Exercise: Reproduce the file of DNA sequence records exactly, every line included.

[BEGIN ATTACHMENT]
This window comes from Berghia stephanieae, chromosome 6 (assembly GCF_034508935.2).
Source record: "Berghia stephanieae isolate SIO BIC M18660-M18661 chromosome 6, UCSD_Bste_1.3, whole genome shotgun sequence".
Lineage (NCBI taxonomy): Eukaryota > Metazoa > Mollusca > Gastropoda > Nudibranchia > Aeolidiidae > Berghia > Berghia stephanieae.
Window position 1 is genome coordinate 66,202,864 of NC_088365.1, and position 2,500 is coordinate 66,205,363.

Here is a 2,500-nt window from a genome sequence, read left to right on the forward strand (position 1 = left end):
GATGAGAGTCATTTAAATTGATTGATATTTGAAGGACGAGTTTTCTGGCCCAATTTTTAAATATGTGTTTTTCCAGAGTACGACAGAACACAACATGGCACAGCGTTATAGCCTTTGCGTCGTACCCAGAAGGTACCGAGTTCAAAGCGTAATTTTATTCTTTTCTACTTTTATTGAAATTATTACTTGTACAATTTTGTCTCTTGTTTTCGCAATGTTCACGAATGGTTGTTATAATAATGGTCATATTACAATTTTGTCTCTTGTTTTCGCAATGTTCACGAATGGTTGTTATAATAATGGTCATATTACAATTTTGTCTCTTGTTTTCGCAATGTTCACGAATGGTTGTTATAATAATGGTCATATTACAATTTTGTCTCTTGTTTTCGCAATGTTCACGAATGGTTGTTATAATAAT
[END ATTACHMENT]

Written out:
This window comes from Berghia stephanieae, chromosome 6 (assembly GCF_034508935.2).
Source record: "Berghia stephanieae isolate SIO BIC M18660-M18661 chromosome 6, UCSD_Bste_1.3, whole genome shotgun sequence".
Lineage (NCBI taxonomy): Eukaryota > Metazoa > Mollusca > Gastropoda > Nudibranchia > Aeolidiidae > Berghia > Berghia stephanieae.
Window position 1 is genome coordinate 66,202,864 of NC_088365.1, and position 2,500 is coordinate 66,205,363.

Here is a 2,500-nt window from a genome sequence, read left to right on the forward strand (position 1 = left end):
GATGAGAGTCATTTAAATTGATTGATATTTGAAGGACGAGTTTTCTGGCCCAATTTTTAAATATGTGTTTTTCCAGAGTACGACAGAACACAACATGGCACAGCGTTATAGCCTTTGCGTCGTACCCAGAAGGTACCGAGTTCAAAGCGTAATTTTATTCTTTTCTACTTTTATTGAAATTATTACTTGTACAATTTTGTCTCTTGTTTTCGCAATGTTCACGAATGGTTGTTATAATAATGGTCATATTACAATTTTGTCTCTTGTTTTCGCAATGTTCACGAATGGTTGTTATAATAATGGTCATATTACAATTTTGTCTCTTGTTTTCGCAATGTTCACGAATGGTTGTTATAATAATGGTCATATTACAATTTTGTCTCTTGTTTTCGCAATGTTCACGAATGGTTGTTATAATAAT